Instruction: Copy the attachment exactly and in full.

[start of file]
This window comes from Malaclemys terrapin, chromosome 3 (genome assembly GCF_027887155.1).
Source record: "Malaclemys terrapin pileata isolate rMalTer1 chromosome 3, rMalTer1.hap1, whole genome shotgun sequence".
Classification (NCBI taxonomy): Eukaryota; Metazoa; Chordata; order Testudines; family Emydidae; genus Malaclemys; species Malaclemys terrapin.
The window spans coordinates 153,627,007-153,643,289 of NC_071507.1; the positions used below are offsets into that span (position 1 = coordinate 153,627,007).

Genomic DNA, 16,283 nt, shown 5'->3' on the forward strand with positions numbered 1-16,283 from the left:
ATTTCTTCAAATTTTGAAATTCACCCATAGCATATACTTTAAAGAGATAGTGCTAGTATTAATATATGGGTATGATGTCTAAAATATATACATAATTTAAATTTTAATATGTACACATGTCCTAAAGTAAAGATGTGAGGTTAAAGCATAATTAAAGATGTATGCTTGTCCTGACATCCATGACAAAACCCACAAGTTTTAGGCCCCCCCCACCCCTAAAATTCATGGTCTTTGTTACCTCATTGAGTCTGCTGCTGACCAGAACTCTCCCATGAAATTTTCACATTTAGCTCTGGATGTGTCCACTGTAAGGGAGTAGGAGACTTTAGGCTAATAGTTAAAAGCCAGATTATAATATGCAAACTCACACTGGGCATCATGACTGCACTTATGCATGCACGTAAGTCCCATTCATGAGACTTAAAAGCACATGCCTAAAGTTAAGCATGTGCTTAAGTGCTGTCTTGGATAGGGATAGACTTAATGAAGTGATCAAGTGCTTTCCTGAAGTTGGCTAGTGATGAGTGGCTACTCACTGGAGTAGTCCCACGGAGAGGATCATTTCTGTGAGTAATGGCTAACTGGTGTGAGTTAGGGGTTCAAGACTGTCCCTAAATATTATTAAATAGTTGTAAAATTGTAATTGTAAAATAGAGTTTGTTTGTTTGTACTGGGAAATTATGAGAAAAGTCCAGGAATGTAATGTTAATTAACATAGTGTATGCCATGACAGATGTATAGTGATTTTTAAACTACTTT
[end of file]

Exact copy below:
This window comes from Malaclemys terrapin, chromosome 3 (genome assembly GCF_027887155.1).
Source record: "Malaclemys terrapin pileata isolate rMalTer1 chromosome 3, rMalTer1.hap1, whole genome shotgun sequence".
Classification (NCBI taxonomy): Eukaryota; Metazoa; Chordata; order Testudines; family Emydidae; genus Malaclemys; species Malaclemys terrapin.
The window spans coordinates 153,627,007-153,643,289 of NC_071507.1; the positions used below are offsets into that span (position 1 = coordinate 153,627,007).

Genomic DNA, 16,283 nt, shown 5'->3' on the forward strand with positions numbered 1-16,283 from the left:
ATTTCTTCAAATTTTGAAATTCACCCATAGCATATACTTTAAAGAGATAGTGCTAGTATTAATATATGGGTATGATGTCTAAAATATATACATAATTTAAATTTTAATATGTACACATGTCCTAAAGTAAAGATGTGAGGTTAAAGCATAATTAAAGATGTATGCTTGTCCTGACATCCATGACAAAACCCACAAGTTTTAGGCCCCCCCCACCCCTAAAATTCATGGTCTTTGTTACCTCATTGAGTCTGCTGCTGACCAGAACTCTCCCATGAAATTTTCACATTTAGCTCTGGATGTGTCCACTGTAAGGGAGTAGGAGACTTTAGGCTAATAGTTAAAAGCCAGATTATAATATGCAAACTCACACTGGGCATCATGACTGCACTTATGCATGCACGTAAGTCCCATTCATGAGACTTAAAAGCACATGCCTAAAGTTAAGCATGTGCTTAAGTGCTGTCTTGGATAGGGATAGACTTAATGAAGTGATCAAGTGCTTTCCTGAAGTTGGCTAGTGATGAGTGGCTACTCACTGGAGTAGTCCCACGGAGAGGATCATTTCTGTGAGTAATGGCTAACTGGTGTGAGTTAGGGGTTCAAGACTGTCCCTAAATATTATTAAATAGTTGTAAAATTGTAATTGTAAAATAGAGTTTGTTTGTTTGTACTGGGAAATTATGAGAAAAGTCCAGGAATGTAATGTTAATTAACATAGTGTATGCCATGACAGATGTATAGTGATTTTTAAACTACTTT